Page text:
Peds Primer: Closer Look

Rett Syndrome

A neurodevelopmental disorder affecting girls almost exclusively, Rett Syndrome is characterized by the loss of previously acquired skills, including purposeful hand movements and the ability to communicate. Further signs of the condition include the slowing of head growth, autistic-like behaviors, seizures, disorganized breathing patterns, and impairment of movements and coordination required for walking. In fact, studies have revealed that the brains of those with Rett Syndrome are 12-33 percent smaller than normal with about half the normal number of synapses, though no obvious malformations or gross abnormalities exist, cites the International Rett Syndrome Association, Clinton, Md.

Rett Syndrome is caused by the mutation of a gene known as MECP2, located on the X chromosome and discovered as recently as 1999. The condition, originally described by Dr. Andreas Rett of Austria in 1966, was relatively unknown until the mid-1980s. While gene mutations happen often, this particular mutation creates a shortage or absence of the MECP2 protein required to regulate genes that "affect or control normal development of selected regions of the brain responsible for sensory, emotional, motor and autonomic function during the critical period of infancy when important milestones are expected to be achieved," cites the International Rett Syndrome Association. The MECP2 gene is not required for early brain development, but is essential for the maintenance of maturing brain cells, according to the Rett Syndrome Research Foundation, Cincinnati. For this reason, a child with Rett Syndrome may appear to develop normally at first.

The onset of symptoms typically begins between the ages of 6 and 18 months. While the condition is a spectrum disease — severity varies widely — the typical stages include the early onset stage (6-18 months), followed by the rapid destructive stage (1 to 4 years), then the plateau stage (preschool to adulthood) and finally the late motor deterioration stage.

Though there is no cure for the condition, Rett Syndrome is not fatal, and many women with the condition mature into adulthood. Average life expectancy may exceed 47 years, with death occurring most frequently from sudden, unexplained causes or secondary to pneumonia. The worldwide prevalence of the disorder has been estimated to fall somewhere between 1 in 10,000 to 1 in 23,000 female births, according to the International Rett Syndrome Association. Rett Syndrome can be misdiagnosed as autism, cerebral palsy or nonspecific developmental delay — so many more may be currently undiagnosed.

Any pregnancy may result in a child with Rett Syndrome. No familial links exist. While the condition must be diagnosed by ruling out conditions that look similar — such as Angelman Syndrome and the infantile form of neuronal ceroid lipofuscinosis — a blood test can prove the gene mutation.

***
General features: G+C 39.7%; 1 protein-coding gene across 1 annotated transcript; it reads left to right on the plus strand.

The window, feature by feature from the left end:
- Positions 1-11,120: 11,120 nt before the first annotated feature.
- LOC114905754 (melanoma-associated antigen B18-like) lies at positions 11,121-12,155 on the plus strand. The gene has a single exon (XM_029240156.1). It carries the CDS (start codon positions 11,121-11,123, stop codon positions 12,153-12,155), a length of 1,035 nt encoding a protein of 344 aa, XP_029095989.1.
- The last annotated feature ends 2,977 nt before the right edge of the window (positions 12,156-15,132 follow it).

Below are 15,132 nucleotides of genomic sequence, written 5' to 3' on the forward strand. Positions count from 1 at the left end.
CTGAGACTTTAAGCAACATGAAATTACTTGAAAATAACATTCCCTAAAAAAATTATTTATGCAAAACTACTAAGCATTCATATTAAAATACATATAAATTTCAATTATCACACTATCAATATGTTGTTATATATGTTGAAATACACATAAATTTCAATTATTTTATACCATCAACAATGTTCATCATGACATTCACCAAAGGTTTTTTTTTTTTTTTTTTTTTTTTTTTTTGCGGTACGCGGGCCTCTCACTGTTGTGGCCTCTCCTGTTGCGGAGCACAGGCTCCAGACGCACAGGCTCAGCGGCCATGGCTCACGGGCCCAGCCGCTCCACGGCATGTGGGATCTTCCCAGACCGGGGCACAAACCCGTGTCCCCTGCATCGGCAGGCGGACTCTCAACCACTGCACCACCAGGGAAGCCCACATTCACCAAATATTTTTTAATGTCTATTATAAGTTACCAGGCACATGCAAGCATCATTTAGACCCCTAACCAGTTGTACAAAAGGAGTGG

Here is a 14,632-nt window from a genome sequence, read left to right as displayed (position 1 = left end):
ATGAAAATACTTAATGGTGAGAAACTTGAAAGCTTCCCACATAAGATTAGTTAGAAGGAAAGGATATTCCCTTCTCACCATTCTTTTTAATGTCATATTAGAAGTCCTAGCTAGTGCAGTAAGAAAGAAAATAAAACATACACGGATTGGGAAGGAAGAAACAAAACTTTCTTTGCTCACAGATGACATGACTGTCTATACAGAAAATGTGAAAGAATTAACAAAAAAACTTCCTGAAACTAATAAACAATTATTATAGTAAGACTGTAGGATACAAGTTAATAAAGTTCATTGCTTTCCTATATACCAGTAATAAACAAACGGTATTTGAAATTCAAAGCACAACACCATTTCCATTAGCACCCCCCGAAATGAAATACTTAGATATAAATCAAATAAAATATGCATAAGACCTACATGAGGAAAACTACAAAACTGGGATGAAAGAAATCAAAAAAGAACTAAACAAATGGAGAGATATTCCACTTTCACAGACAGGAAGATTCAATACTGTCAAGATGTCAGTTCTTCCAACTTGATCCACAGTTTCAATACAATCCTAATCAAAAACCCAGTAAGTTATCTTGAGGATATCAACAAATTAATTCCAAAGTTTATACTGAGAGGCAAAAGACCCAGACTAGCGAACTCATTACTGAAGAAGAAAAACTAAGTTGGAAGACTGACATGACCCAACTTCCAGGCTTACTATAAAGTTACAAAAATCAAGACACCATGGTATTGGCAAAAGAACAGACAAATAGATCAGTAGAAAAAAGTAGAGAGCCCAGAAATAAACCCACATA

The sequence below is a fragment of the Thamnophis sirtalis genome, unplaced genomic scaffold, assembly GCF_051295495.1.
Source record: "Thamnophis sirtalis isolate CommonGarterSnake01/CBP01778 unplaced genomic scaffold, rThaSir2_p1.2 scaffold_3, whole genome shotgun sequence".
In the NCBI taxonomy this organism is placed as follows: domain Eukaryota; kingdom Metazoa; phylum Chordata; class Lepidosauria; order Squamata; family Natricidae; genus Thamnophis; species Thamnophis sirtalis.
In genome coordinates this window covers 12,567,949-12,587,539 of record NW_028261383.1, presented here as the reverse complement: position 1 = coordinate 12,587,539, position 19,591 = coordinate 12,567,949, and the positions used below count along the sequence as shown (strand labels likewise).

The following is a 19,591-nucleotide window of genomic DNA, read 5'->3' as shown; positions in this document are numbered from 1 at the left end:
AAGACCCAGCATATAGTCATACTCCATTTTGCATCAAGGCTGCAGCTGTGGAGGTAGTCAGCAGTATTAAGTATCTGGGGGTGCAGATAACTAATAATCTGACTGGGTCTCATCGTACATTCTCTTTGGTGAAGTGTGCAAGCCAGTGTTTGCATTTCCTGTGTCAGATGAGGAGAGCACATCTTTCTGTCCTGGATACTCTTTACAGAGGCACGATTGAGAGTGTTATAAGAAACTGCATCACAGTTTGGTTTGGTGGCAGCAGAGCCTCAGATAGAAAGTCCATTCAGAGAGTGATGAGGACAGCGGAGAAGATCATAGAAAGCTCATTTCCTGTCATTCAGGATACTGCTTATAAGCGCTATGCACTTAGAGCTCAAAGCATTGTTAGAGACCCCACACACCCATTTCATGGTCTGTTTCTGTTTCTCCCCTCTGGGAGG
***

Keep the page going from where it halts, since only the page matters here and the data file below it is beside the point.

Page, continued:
The inability to perform motor functions is indeed the most disabling feature of Rett Syndrome and affects every body movement, cites the National Institute of Neurological Disorders and Stroke, Bethesda, Md. Because severity may vary, some girls begin walking independently immediately, but others show significant delay or complete inability to walk. Mobility eventually decreases with age.

Treatment is symptomatic and often involves occupational therapy, physical therapy and hydrotherapy to prolong mobility. Some drug therapies, such as Bromocriptine (Parlodel), have showed initial improvements in trials, according to the International Rett Syndrome Association, but further research is needed.

A spectrum of mobility equipment may be used to help manage the condition, including walkers, gait trainers, wheelchairs, orthotic devices, lifts and ramps, standers, seating and positioning devices, such as solid seats with a solid backs for upright, level pelvic alignment and lateral supports to prevent leaning or slumping, and bath safety equipment.

It is impossible to determine the level of cognitive ability because the forms of testing require either movement or speech — two abilities someone with Rett Syndrome does not have. Unlike those with autism, however, people with Rett Syndrome typically respond well to emotional therapy and show a marked preference for people over objects. Assistive technology such as eyegaze systems can aid in communication. "The most important point to remember is that individuals with Rett may have lost their ability to speak, but they have not lost their desire to communicate," says the Rett Syndrome Research Foundation.

Sources & Resources

National Institute of Neurological Disorders and Stroke (NINDS)
(800) 352-9424

National Organization for Rare Disorders (NORD)
(800) 999-6673

International Rett Syndrome Association
(800) 818-7388

Rett Syndrome Research Foundation (RSRF)
(513) 874-3020

This article originally appeared in the August 2006 issue of Mobility Management.

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